Salmonella – Confirmation and Speciation

Specimen Collection and Handling

Specimen Requirements

Test Requested Required Requisition(s) Specimen Type Minimum Volume Collection Kit

Salmonella identification

Pure viable subculture of organism on media that supports the growth1


Pure bacteria in appropriate agar plate, tube or swab for identification and speciation.

Submission and Collection Notes


Enter the name of the organism - Salmonella and include the specimen type from which the pathogen was isolated.

Preparation Prior to Transport

Label the specimen container with the patient’s full name, date of collection and one other unique identifier such as the patient’s date of birth or Health Card Number. Failure to provide this information may result in rejection or testing delay.

Special Instructions

Specimens should be stored at 2-8°C following collection and shipped to PHOL on ice packs.

Requisitions and Kit Ordering

Test Frequency and Turnaround Time (TAT)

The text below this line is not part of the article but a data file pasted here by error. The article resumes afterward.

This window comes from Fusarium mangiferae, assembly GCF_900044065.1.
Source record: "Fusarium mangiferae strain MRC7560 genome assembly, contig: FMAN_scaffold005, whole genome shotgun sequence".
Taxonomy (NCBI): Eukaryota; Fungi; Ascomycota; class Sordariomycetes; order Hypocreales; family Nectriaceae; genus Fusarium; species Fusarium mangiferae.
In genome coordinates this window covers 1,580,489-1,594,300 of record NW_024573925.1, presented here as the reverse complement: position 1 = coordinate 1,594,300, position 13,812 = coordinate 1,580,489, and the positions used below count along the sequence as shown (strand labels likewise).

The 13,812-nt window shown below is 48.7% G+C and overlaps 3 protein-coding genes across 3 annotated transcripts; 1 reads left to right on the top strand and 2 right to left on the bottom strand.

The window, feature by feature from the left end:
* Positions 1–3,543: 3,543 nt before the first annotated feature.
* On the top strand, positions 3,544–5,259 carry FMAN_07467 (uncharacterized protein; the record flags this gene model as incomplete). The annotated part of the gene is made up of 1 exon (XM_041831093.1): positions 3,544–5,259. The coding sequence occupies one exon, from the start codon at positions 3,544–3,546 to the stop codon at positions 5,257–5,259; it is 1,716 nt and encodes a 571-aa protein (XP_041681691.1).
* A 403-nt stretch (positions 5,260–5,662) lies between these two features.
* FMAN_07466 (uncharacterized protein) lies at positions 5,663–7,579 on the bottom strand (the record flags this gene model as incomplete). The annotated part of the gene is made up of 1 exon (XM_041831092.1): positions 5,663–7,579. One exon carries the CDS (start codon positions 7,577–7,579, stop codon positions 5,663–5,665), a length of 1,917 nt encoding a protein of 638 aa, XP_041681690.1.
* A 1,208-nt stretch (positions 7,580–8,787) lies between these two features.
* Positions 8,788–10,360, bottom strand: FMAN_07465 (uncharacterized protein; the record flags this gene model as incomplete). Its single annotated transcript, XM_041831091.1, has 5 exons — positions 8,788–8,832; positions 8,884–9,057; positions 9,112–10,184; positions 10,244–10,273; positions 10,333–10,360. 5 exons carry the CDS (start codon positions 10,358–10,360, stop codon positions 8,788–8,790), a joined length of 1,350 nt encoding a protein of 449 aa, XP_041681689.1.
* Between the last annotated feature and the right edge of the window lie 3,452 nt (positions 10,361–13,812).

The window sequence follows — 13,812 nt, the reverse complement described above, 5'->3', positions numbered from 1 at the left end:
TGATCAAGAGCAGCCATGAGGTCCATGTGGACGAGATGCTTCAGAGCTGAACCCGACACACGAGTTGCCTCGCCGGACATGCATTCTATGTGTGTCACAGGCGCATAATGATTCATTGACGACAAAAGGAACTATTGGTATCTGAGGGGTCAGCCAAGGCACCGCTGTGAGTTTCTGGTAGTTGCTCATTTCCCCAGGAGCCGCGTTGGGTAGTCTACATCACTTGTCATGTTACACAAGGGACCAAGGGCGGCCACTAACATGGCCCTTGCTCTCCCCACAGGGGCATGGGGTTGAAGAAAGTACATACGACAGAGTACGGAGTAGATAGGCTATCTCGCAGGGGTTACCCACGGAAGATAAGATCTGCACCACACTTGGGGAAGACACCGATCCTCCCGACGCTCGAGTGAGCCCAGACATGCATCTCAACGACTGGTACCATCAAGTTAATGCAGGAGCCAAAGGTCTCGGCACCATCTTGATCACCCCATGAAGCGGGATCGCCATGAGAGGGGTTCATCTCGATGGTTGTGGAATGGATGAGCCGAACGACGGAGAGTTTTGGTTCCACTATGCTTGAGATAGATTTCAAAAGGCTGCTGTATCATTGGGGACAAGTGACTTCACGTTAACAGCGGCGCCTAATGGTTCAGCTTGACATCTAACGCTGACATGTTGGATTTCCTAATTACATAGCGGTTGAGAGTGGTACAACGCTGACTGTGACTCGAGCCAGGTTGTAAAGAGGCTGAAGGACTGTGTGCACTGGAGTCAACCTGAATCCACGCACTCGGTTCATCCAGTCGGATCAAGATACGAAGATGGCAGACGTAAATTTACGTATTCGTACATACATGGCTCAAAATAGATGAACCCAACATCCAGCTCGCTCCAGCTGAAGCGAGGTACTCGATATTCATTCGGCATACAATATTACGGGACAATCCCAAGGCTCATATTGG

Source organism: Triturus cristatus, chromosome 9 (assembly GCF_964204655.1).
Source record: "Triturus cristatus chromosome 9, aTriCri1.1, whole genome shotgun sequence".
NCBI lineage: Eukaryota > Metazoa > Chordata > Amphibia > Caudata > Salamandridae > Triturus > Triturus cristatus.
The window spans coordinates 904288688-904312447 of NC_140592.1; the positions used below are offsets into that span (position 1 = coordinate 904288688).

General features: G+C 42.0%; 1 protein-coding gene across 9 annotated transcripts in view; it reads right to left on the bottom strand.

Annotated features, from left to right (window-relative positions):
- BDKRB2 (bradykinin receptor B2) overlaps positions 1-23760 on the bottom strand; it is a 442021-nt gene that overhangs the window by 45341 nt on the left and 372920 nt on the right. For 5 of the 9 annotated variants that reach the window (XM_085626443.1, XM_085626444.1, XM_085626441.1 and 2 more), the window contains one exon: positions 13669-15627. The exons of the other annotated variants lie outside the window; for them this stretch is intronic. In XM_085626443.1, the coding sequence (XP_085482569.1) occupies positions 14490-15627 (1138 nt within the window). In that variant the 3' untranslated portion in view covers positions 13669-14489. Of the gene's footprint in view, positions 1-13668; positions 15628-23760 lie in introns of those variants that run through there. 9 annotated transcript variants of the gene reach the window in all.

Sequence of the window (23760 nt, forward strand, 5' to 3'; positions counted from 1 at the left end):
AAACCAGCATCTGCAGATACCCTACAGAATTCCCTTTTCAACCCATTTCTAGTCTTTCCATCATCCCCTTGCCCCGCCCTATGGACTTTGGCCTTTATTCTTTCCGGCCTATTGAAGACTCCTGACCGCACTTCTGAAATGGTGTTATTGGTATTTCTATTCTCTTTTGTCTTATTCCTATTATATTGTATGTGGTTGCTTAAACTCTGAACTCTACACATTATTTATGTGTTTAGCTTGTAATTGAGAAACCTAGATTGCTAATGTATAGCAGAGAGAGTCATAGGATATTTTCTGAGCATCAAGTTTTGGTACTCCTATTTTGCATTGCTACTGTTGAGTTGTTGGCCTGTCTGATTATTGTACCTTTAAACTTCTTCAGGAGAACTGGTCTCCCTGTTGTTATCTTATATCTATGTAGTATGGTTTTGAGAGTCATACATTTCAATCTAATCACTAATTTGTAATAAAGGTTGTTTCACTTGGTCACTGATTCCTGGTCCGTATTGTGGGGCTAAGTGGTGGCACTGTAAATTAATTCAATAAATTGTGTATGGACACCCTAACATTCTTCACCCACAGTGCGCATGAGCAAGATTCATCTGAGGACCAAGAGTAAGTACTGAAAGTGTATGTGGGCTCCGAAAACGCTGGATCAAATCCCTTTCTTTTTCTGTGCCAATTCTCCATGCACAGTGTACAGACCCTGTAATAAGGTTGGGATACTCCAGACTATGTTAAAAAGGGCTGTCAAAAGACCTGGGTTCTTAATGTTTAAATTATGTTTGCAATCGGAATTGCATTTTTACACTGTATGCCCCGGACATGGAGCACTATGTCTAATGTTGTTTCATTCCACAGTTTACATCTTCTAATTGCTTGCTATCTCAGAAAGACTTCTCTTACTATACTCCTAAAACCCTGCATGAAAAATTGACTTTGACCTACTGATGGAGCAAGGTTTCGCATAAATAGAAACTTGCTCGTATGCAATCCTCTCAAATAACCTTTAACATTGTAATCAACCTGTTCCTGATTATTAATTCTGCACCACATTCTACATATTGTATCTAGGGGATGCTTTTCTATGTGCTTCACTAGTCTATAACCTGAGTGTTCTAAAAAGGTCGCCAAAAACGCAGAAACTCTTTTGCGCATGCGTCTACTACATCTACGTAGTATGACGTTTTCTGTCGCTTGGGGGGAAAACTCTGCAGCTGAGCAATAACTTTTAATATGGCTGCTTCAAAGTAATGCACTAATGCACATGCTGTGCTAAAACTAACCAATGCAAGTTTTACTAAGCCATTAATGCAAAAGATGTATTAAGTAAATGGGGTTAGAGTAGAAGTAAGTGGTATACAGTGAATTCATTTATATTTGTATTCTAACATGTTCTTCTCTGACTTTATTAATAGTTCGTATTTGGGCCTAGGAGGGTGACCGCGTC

Salmonella confirmation and serotyping are performed Monday to Friday.

Turnaround time is up to 10 days from receipt at PHO laboratory.


Results are reported to the ordering physician or health care provider as indicated on the requisition.

Specimens that are positive for Salmonella are reported to the Medical Officer of Health as per the Health Protection and Promotion Act.

Test Methods

Specimens are tested by conventional bacterial culture. 
Bacterial identification includes biotyping and serotyping procedures.

Antimicrobial susceptibility testing is routinely performed on Salmonella Typhi and Salmonella Paratyphi only and for clinical indications (from blood or sterile sites, infants < 1 year old, immuno-compromised patients, hospitalized patients—if documented).

Additional Information

For more information, please refer to:

  • Laboratory Guidance for Ontario Public Health Inspectors for Foodborne Outbreak Investigations
  • Laboratory Services for Foodborne Illnesses in Ontario
  • Public Health Inspector’s Guide to the Principles and Practices of Environmental Microbiology
Mis à jour le 12 juin 2019